The skeletal draugr milled about outside their door, in numbers like they had seen during their panicked flight the night before – only this time, their interest had been caught by the people in the room.
“Do you they want the gem?”
“Almost certainly.” Eydri’s voice echoed Troa’s just a heartbeat behind.
“They were just milling about, like we’ve seen before, until right after you opened that box,” Troa explained.
“The only thing draugr seek more than wealth is flesh,” Eydri added. “Even if I hadn’t named the thing, one of them could have seen it.”
They were starting to press at the door, now. Further back, Einarr thought he saw the large, fleshy bodies of stronger draugr. “Fine. This still doesn’t fit with their behavior last night.”
“This is Hel’s domain.” Eydri’s voice was low and flat. “Care to lay odds that she wants it?”
“Or us?” Troa asked, his face grim. He stood ready not to strike but to grapple with the creatures.
Einarr drew his blade and frowned. “No bet. So what does it actually do?”
“I’m not sure. You’ll have to work on that with Hrug.”
The other seithir grunted, and bones rattled from the far door.
A somewhat fleshier draugr came within reach of Einarr and he kicked out with one foot, sending it reeling back. “Little busy now.”
Behind the first ranks of the largely skeletal draugr – the men who looked like they may have starved to death, given what Einarr had seen of the island, or who were starved in death – he could see the shadowy shambling forms of larger, fleshier abominations. Did that mean they were stronger, or just more recently dead?
Troa had one by the shoulders now, and Einarr thought it would soon be pinned. He caved in the skull of another that pressed in towards them and the bones clattered to the ground. It would reform soon enough, though.
“Einarr!” Troa grunted as he forced the abomination slowly to its knees. “Take its head.”
The scout gave an exasperated shout. “It’s the only way to kill them! Didn’t you pay attention to the stories?”
Einarr only hesitated a moment, as a memory of his duel against the reventant of the Althane flashed in his mind. Then he raised Sinmora and swung. “Duck!”
Troa ducked, and Sinmora slashed through the air where his head had been and severed the skeletal neck of the draugr. It clattered to the ground and the bones lay still.
Troa, panting a little from the grapple, set himself to face the next one. “We have to destroy them, or we will all fall.”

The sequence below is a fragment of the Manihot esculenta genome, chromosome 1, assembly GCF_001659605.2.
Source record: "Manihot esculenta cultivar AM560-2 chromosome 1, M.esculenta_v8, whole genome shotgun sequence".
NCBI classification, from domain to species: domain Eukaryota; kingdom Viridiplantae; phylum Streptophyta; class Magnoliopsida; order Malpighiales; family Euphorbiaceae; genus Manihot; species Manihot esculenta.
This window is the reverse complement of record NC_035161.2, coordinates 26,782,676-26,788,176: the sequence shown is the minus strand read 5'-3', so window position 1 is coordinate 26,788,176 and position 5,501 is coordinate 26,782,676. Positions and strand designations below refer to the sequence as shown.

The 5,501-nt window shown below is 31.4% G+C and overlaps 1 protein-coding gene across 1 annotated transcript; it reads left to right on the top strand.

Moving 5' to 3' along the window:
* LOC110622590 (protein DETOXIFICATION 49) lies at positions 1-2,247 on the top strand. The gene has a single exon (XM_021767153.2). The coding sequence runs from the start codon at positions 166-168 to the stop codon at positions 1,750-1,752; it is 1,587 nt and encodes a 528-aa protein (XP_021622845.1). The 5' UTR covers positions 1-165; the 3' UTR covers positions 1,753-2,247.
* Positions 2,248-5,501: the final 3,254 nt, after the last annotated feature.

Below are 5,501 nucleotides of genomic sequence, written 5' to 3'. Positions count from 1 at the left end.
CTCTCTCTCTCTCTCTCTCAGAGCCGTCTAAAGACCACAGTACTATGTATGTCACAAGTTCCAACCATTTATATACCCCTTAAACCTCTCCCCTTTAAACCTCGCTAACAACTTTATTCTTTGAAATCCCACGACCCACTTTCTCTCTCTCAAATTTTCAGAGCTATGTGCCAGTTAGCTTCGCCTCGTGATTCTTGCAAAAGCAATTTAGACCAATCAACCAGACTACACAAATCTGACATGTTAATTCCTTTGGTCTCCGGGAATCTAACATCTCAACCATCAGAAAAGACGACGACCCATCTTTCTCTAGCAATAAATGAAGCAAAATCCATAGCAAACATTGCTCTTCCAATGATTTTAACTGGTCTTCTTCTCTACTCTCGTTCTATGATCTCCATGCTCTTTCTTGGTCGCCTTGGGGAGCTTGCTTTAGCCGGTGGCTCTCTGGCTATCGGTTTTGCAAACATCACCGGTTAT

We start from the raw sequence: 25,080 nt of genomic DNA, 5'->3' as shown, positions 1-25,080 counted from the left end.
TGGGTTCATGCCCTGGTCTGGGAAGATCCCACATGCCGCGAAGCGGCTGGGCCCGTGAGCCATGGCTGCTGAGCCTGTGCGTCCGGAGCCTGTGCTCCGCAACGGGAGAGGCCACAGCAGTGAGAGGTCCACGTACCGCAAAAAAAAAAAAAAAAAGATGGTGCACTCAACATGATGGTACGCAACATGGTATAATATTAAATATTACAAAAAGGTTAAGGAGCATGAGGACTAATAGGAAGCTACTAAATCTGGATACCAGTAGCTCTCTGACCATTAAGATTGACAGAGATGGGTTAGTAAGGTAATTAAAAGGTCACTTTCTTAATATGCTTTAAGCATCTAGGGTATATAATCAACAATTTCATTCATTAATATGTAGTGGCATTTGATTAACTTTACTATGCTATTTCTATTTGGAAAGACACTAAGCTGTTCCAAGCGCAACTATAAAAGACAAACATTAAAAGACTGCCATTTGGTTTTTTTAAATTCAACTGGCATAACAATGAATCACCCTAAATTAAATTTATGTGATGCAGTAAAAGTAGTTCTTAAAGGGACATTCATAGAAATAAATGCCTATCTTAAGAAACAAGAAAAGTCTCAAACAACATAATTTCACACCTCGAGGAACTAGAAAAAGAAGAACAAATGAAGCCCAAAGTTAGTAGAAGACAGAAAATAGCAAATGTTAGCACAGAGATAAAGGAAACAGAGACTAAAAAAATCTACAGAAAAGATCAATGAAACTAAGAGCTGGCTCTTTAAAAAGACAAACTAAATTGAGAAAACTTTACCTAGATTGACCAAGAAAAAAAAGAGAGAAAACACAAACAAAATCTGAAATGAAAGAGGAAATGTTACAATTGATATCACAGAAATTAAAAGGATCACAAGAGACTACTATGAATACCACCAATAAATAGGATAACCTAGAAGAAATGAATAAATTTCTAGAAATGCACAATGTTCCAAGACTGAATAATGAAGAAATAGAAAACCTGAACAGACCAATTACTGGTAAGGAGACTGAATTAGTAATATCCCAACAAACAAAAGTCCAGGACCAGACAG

He was right, of course. “So we just have to take their heads?”
Troa shook his head even as he entered the clutch with the next one in line – the one whos head Einarr had caved in. “You have to wrestle… them… into submission first. There’s a… reason glíma… is so important.”
The broken skull didn’t seem to be slowing that one down, at any rate. But if that was what it took… Einarr kicked out at the draugr’s knees. Troa saw what he was doing and followed up with a sweep that took the creature down. When Troa had it pinned, Einarr took its head.
They had a moment’s respite. Einarr sheathed Sinmora. “Draw. I’ll get the next one.”
Troa rose mutely and nodded. A moment later, his sword hissed from its scabbard.
“This is what you were thinking of when we fought the Althane, wasn’t it?” Einarr didn’t look at his comrade as he sized up the apparent next target. Suddenly he was very glad that so many of the draugr on this island were weirdly emaciated.
The draugr came within reach. Einarr gave it no time to prepare itself: as soon as it was within arm’s reach, he swept his arm around the back of its head and pulled it off balance. It stumbled forward, and he followed up with a vicious kick to the kneecap.
The full moon climbed over the horizon, and slowly the press of draugr slackened, until finally the seven stood catching their breaths and scanning the darkness outside for further threats.
Einarr looked around at his crewmen. Finn clutched at a shoulder. “Is anyone hurt?”
“Not seriously,” the young scout answered. Einarr frowned.
“Eydri, will you see what you can do?”
As she moved to tend to the man, he went on. “Seems like we have yet another reason for me to deal with my great-grandfather tomorrow. The way things are going, I’m not sure I trust our camp to be safe for a third night.”
There were murmurs of agreement all around.
“Now. Without opening the box or naming the thing, what do we know about it?”
“It’s deceptively named,” Finn started. His shoulder did not appear to be bleeding, at least.
“It belongs—or at least belonged—to Wotan.” Odvir added, seated near his door.
“The draugr, or perhaps their mistress, want it.” Troa still watched out the door he had defended.
“But we do not know what it does, if it does anything, or how it came to be in one of the storerooms here.” Einarr finished. It had not felt magical, the way some things did, when he touched it – but neither did Sinmora. “Join me by the fire, Hrug, and let’s see if we can work out anything regarding its nature.”
By the time the moon set and the light failed them, they were fairly certain of only one thing: the Fehugim was not, in itself, magical save for the internally glowing rune. With a sigh, Einarr rubbed his brow and pulled his cloak over himself like a blanket and lay down. Dawn would come all too soon, and he needed at least a little rest before he dared the grave of Ragnar’s draugr.
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